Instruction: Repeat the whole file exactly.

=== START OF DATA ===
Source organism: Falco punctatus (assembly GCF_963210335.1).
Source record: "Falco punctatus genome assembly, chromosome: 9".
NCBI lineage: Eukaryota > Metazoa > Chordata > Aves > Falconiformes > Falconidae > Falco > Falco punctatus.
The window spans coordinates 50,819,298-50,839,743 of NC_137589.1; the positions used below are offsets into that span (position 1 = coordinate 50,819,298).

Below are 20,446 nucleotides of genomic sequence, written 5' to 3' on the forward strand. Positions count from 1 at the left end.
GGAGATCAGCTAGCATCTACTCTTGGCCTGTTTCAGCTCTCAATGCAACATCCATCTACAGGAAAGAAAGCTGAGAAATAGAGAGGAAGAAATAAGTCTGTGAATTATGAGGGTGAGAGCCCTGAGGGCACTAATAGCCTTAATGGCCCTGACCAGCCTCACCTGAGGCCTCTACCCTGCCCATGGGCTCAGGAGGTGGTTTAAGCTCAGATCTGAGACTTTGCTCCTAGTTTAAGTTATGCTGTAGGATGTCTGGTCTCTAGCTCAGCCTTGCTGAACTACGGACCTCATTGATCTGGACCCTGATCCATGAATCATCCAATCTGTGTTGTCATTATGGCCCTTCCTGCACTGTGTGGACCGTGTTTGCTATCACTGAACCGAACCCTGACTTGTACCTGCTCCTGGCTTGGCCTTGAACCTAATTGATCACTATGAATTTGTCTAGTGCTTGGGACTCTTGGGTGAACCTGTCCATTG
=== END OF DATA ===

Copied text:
Source organism: Falco punctatus (assembly GCF_963210335.1).
Source record: "Falco punctatus genome assembly, chromosome: 9".
NCBI lineage: Eukaryota > Metazoa > Chordata > Aves > Falconiformes > Falconidae > Falco > Falco punctatus.
The window spans coordinates 50,819,298-50,839,743 of NC_137589.1; the positions used below are offsets into that span (position 1 = coordinate 50,819,298).

Below are 20,446 nucleotides of genomic sequence, written 5' to 3' on the forward strand. Positions count from 1 at the left end.
GGAGATCAGCTAGCATCTACTCTTGGCCTGTTTCAGCTCTCAATGCAACATCCATCTACAGGAAAGAAAGCTGAGAAATAGAGAGGAAGAAATAAGTCTGTGAATTATGAGGGTGAGAGCCCTGAGGGCACTAATAGCCTTAATGGCCCTGACCAGCCTCACCTGAGGCCTCTACCCTGCCCATGGGCTCAGGAGGTGGTTTAAGCTCAGATCTGAGACTTTGCTCCTAGTTTAAGTTATGCTGTAGGATGTCTGGTCTCTAGCTCAGCCTTGCTGAACTACGGACCTCATTGATCTGGACCCTGATCCATGAATCATCCAATCTGTGTTGTCATTATGGCCCTTCCTGCACTGTGTGGACCGTGTTTGCTATCACTGAACCGAACCCTGACTTGTACCTGCTCCTGGCTTGGCCTTGAACCTAATTGATCACTATGAATTTGTCTAGTGCTTGGGACTCTTGGGTGAACCTGTCCATTG